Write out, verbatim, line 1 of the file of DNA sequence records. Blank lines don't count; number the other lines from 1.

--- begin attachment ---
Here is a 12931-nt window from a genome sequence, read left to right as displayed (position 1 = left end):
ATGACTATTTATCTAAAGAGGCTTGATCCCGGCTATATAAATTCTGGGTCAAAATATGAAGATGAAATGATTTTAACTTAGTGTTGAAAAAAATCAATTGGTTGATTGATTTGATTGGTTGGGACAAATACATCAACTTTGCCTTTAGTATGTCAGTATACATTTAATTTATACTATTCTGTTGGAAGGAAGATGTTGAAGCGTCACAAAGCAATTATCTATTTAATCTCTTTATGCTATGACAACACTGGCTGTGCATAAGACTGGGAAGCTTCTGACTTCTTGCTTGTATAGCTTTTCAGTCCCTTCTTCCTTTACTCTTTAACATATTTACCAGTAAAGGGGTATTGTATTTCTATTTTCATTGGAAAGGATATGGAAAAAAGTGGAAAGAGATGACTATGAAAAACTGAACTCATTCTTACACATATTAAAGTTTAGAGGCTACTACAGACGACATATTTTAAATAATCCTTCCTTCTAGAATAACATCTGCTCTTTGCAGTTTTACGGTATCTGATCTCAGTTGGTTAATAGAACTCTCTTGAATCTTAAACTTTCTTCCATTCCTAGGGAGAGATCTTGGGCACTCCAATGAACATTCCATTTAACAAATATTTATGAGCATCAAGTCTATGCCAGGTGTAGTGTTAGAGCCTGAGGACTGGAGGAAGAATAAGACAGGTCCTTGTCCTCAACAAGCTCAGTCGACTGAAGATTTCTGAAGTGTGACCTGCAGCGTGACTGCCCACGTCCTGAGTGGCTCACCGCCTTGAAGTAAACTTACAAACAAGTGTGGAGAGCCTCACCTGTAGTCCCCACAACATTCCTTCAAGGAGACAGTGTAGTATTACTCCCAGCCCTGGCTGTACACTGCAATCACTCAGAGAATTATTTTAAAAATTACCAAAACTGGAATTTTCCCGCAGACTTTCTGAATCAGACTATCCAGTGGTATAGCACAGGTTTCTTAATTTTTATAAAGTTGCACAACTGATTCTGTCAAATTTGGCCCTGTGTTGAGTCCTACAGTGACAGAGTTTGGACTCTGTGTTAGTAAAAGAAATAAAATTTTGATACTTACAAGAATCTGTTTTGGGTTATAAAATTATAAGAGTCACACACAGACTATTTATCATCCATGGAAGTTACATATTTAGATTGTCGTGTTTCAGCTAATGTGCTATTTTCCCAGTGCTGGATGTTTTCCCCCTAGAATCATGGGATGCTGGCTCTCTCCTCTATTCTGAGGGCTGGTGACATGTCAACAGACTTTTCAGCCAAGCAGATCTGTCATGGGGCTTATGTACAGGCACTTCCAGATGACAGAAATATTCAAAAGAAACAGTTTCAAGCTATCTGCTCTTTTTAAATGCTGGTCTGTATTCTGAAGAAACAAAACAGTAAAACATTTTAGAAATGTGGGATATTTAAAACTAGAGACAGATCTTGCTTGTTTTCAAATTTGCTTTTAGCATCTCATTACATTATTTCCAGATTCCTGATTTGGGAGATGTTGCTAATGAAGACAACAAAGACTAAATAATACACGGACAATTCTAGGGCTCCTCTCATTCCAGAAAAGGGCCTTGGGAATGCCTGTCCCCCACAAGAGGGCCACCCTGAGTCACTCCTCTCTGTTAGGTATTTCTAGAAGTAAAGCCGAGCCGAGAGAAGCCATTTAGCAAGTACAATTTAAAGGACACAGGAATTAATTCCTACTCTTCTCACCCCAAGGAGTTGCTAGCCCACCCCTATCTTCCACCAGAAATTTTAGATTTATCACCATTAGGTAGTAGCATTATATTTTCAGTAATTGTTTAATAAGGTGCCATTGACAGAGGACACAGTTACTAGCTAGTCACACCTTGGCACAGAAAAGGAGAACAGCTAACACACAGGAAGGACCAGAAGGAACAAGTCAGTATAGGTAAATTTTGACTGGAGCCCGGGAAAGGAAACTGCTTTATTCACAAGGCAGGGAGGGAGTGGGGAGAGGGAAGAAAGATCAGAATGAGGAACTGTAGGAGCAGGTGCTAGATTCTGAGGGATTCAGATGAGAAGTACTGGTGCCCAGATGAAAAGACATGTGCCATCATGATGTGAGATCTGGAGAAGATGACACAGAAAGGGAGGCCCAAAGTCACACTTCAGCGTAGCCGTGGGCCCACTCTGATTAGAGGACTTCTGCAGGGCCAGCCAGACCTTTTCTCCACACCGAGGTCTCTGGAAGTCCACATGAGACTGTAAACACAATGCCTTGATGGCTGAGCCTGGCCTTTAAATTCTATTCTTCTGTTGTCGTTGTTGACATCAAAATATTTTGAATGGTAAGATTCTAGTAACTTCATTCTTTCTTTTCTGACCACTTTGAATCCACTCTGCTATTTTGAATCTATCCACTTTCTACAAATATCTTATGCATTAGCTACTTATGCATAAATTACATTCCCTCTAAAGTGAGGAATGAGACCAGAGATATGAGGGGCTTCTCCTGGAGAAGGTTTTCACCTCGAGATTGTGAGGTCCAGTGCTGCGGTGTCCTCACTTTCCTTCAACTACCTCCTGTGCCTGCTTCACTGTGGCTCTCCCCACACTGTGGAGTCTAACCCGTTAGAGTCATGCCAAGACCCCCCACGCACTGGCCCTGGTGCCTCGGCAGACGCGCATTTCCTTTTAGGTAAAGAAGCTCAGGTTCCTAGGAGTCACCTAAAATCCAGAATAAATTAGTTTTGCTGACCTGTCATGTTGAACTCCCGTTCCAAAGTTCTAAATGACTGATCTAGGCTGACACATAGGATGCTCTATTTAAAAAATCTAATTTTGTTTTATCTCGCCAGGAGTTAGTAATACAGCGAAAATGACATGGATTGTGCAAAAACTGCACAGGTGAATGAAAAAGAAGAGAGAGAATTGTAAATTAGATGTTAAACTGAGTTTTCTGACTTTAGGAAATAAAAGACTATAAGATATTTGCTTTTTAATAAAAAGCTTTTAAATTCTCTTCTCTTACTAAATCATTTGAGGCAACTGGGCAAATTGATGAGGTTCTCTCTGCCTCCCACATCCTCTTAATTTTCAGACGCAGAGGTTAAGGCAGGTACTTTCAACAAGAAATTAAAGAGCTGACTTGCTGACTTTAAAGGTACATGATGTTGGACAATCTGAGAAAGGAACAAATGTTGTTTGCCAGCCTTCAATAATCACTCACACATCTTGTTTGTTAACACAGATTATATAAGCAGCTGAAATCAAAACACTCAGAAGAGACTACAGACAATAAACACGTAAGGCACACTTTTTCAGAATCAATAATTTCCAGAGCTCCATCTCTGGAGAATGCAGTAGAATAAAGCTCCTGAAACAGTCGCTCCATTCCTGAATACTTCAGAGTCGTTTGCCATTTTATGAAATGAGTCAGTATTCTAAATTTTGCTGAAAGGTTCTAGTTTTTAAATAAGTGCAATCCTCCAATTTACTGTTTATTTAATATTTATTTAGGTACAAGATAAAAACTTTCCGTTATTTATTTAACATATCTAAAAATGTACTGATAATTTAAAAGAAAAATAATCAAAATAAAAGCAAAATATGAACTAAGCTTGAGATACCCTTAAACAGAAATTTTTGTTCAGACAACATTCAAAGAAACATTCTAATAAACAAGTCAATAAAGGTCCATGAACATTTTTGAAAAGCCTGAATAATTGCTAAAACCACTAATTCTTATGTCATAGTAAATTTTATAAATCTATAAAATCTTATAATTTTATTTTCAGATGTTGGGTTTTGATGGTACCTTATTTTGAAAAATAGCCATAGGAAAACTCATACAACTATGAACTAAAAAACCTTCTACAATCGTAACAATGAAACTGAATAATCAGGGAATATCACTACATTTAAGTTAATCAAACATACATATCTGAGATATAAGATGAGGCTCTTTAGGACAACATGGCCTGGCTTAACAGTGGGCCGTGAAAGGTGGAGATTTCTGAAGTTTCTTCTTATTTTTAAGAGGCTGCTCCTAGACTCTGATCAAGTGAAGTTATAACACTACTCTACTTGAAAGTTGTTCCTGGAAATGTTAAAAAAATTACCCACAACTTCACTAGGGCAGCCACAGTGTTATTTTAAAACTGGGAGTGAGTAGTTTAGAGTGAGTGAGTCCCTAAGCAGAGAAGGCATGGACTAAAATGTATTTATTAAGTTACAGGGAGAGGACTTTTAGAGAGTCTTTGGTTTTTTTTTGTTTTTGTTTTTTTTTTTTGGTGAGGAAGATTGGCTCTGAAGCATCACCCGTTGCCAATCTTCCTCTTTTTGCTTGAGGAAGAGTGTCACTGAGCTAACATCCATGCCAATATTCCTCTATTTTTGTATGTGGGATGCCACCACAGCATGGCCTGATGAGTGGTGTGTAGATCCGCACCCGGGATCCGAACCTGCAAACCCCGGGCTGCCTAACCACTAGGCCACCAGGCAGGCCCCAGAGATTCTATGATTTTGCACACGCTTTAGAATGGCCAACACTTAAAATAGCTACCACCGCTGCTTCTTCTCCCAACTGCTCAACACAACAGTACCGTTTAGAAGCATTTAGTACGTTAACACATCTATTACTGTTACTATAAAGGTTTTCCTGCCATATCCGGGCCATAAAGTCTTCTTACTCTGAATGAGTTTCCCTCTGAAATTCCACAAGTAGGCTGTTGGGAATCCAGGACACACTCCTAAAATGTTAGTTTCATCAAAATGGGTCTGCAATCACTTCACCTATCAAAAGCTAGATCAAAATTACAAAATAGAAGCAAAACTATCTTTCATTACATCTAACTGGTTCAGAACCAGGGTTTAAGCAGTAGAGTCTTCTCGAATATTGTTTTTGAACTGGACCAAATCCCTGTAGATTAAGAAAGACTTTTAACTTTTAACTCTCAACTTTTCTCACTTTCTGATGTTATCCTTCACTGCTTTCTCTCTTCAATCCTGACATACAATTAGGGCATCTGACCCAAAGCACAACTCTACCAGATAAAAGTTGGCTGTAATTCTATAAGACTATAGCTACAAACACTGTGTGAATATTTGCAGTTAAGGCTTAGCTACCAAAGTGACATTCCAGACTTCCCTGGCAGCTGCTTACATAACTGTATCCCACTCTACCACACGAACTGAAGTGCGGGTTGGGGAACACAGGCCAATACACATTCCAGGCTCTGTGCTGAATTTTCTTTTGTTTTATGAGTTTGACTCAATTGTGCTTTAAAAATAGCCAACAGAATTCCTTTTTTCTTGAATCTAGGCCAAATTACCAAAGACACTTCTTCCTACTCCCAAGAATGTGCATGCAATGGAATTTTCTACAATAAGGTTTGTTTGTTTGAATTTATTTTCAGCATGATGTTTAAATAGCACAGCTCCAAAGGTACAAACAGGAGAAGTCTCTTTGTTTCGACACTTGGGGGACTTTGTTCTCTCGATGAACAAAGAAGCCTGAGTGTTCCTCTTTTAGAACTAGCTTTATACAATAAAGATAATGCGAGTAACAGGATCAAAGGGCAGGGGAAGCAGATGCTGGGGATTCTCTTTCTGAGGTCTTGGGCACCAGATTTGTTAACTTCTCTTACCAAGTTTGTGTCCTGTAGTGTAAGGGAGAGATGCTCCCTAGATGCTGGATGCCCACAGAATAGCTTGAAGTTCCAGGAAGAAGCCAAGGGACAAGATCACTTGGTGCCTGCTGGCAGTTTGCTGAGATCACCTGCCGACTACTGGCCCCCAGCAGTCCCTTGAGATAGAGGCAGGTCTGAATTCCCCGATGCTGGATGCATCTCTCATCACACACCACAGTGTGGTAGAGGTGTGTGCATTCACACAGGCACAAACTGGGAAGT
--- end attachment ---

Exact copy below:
Here is a 12931-nt window from a genome sequence, read left to right as displayed (position 1 = left end):